Building a Coldframe

Western, PA(Zone 6a)

A coldframe will be going between the side walk and the house. I want to put it below ground (at least a good part of it). Treated lumber is probably the best bet. But what about growing vegetables it it? Are there any other materials that wouldn't be toxic, but still hold up with the wetness?

Efland, NC(Zone 7a)

Cinder blocks. And they last a long time. Plus you can fill the block holes with insulation. Then build on top of the blocks. Works great!

Western, PA(Zone 6a)

Wow, thanks Horseshoe! I would have never though of that. Boy, post a question; receive a fast and relevant response.

Efland, NC(Zone 7a)

Well, I knew that answer! (I'm a miser, and like things that last a while at very little cost!)
HOw big do you plan on making your cold frame? And just out of curiosity what are you using for the lid?

Western, PA(Zone 6a)

Maybe 4'x6'? Well I always thought I would use an old window, but to find one is difficult. Maybe a wooden frame with thick plastic?

Toadsuck, TX(Zone 7a)

I hadn't though of that either, 'Shoe. You're a genius, my man!!

"eyes"

Efland, NC(Zone 7a)

Aw shucks...flattery will get you everywhere!
I've used sliding glass doors for coldframes. They are of a good size, usually thick glass (and often double-paned). They are HEAVY tho so the last time I used one I stuck a cedar post in the ground behind the cold frame, put a pulley at the top of it, and tied a cable to the front of the glass door then up thru the pulley and down the back side of the post. At the end of the cable I attached a weight (I used an old plow but you could use a cinder block or whatever). The weight became a ballast and all of a sudden you could lift open the 50# glass door with only one finger. Worked great!
If there was a drawback to it tho that would be that a strong wind could also open the lid but I remedied that by using a screen door latch to keep the lid closed when I wanted it to stay closed.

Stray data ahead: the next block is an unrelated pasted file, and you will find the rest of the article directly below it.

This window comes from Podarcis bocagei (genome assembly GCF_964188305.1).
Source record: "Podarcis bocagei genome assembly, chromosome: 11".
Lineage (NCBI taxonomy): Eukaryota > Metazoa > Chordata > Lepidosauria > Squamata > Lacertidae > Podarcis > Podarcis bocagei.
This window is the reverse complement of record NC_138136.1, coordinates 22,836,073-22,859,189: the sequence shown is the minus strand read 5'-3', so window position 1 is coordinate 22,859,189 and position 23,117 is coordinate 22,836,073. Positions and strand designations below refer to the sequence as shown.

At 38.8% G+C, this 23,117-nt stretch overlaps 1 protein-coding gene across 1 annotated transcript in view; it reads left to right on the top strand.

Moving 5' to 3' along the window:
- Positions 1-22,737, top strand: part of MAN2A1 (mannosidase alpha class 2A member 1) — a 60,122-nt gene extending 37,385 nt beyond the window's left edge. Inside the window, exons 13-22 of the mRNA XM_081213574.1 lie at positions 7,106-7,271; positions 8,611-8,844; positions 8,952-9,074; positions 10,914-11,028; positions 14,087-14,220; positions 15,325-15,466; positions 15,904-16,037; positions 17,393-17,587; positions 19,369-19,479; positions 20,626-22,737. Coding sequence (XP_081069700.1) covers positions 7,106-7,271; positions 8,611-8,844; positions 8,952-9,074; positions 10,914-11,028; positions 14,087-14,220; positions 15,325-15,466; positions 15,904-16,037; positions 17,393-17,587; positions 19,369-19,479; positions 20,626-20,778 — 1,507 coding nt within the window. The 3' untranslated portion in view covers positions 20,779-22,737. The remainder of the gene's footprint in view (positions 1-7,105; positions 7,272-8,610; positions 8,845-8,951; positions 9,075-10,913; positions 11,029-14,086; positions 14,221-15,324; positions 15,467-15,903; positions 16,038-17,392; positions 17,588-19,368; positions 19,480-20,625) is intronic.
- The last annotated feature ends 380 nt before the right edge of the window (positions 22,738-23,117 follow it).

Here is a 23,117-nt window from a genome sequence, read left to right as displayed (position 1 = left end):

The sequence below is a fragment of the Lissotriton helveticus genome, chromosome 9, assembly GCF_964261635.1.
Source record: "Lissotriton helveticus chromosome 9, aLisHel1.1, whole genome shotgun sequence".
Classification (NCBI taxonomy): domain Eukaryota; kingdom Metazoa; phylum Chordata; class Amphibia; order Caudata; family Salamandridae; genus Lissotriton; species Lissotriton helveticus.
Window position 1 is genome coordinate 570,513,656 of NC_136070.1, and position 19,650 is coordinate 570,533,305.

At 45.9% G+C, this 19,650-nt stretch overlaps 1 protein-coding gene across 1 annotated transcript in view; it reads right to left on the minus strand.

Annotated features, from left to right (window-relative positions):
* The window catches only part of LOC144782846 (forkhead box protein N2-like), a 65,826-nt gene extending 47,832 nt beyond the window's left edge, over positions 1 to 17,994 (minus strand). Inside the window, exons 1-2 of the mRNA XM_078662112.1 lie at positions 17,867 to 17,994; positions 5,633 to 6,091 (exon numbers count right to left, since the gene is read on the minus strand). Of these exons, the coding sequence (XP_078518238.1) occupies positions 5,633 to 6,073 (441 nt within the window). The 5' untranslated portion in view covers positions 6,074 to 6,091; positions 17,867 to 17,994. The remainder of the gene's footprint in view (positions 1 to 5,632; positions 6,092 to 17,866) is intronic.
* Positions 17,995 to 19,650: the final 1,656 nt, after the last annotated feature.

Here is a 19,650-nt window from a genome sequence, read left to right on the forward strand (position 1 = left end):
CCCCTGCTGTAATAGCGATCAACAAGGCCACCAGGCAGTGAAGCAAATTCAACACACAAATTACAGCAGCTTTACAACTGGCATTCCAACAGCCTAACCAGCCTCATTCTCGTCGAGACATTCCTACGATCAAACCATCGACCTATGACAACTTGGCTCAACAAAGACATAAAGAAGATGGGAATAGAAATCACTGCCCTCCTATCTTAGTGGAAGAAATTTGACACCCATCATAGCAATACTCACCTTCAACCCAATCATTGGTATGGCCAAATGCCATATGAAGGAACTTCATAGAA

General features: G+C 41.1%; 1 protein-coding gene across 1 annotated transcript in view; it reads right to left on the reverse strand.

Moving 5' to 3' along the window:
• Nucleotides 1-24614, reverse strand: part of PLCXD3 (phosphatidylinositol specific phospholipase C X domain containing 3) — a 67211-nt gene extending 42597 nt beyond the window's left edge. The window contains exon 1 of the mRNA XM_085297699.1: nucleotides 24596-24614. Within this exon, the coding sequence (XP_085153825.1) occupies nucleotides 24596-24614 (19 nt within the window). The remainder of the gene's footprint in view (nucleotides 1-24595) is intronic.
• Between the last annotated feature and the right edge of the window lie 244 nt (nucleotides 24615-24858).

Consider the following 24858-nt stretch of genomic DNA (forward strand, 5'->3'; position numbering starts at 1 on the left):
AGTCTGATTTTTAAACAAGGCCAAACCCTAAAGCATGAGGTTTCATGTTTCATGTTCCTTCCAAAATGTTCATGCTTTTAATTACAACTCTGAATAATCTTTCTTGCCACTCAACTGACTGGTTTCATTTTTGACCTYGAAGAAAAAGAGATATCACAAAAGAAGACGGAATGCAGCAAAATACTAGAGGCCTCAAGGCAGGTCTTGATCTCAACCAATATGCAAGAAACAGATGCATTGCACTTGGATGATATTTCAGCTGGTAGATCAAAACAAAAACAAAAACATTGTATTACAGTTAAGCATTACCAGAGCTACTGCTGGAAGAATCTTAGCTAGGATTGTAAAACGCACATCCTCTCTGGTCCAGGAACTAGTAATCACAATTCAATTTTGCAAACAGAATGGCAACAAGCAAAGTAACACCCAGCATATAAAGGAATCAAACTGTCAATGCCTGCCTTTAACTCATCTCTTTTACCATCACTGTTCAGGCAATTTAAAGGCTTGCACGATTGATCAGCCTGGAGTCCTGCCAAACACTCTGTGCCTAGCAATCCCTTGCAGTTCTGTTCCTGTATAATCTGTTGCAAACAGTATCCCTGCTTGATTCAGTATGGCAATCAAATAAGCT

Western, PA(Zone 6a)

Sounds good. I will look into different windows and doors (used). Thanks!

Hillsdale, NY(Zone 5b)

I'm planning to put in a couple of smaller cold frames this fall. I've constructed two before this, but in North Carolina. Now that I'm in New England (well, 5 miles away in NY), I have some questions.

Is there an optimal slope to the lids to take in the most sun at this latitude? And how deep should I go into the ground? Don't know how deep the soil freezes here in Z.5b, but I know that I mistook it for concrete my first spring!

Julie

Bay, AR(Zone 7a)

Don't know about the optimum slope and all, but I've used old shower doors, too. And they each had a "handle" already built in.

Efland, NC(Zone 7a)

Julie....I remember reading some yrs back that the slope isn't all that important unless you are living in upper Alaska/North Pole area (where the sun would be "extremely" low on the horizon).

Some folks make their cold frame lids straight across, however I'd recommend at least a good enough slope that the rains and melting snow will run off.

The last ones I made the back side was 6 inches or more higher than the front side, all were facing due South.

Depending on what you're gonna put in there will also depend on the depth of the walls (or height).

You can find your freeze line from either your local ag agent or call a plumber (they have to install water lines below the freeze line). However, a cold frame doesn't necessarily need to be below the freeze line because the glass on it will keep the insides warm (by allowing the sun to shine in).

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